The Joint Admissions and Matriculation Board (JAMB) on Wednesday explained why it had not released the results of the 2019 Unified Tertiary Matriculation Examination.
The board said it discovered that some candidates who wrote the examination engaged in massive fraud and impersonation, putting their results in doubt.
JAMB’s Head of Information, Dr. Fabian Benjamin, stated this in an interview in Abuja on Wednesday.
He said the board has started screening the results of all the candidates who wrote the examination and would release them as soon as it finished the exercise.
Benjamin said: “We will not release the results in a hurry. We will do a lot of crosschecking and matchmaking to be sure that nobody that was engaged in illicit act go scot free.
“We will release the results as soon as we finish checking the results to ensure that all those ones that we caught in various illicit registration acts are properly dealt with and those that we could not arrest are withheld.
“We will release the results when we finish doing our screening. We are screening the whole results.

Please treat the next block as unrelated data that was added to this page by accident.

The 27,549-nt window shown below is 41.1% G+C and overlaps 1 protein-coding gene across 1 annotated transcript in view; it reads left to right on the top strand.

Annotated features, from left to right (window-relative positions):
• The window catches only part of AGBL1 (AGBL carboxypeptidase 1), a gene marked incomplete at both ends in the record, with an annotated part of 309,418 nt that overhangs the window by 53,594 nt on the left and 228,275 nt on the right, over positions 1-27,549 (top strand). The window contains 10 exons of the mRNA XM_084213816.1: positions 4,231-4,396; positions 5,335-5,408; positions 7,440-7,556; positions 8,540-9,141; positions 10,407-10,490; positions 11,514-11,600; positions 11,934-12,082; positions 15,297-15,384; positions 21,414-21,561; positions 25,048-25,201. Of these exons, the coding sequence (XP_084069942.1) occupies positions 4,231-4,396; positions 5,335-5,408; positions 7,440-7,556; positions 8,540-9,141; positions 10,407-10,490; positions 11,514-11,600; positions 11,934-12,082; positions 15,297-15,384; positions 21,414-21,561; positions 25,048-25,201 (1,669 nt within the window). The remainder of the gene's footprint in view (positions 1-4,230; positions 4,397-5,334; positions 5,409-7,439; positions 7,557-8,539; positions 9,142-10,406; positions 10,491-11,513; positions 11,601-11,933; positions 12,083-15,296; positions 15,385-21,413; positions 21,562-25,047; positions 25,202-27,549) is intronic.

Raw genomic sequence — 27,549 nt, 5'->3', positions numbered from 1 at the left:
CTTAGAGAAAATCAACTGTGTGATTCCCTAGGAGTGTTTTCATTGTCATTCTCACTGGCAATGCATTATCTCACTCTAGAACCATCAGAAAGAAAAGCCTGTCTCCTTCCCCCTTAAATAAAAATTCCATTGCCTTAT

“We don’t have the numbers now but we won’t release any result until we are sure of the whole thing.”
He said the board has so far arrested over 100 persons for impersonation and other fraudulent practices during the examination.
According to him, the board would fish out anyone who was involved in sharp practices during the examination through their results and withhold them.
The JAMB spokesperson said: “We are picking them across the nation. As at today, we have picked up over a hundred candidates and we are still picking.
“Though we may not be able to pick all of them because of logistics problem and the state but what we are doing now for those we could not pick who may have written the exam and gone, we are fishing them out true their result.”
Benjamin also said the board was investigating cases of biometric verification failure in some states.
He assured that the board would do the needful once it finished its investigation and found the reported cases to be genuine.
“We will not be able to say genuine now until we do our due diligence. We are investigating because I told you that we have cases of illicit registration and we discovered that some of them created some scene when they discovered that their time for the exams clashed and they could not write the exam.
“We are giving everybody the benefit of doubt. We will look at all the perimeters and ensure that no one whose case is actually genuine suffers injustice.
“When we finish our exams we will be able to look at the whole thing (biometric issues),” he added.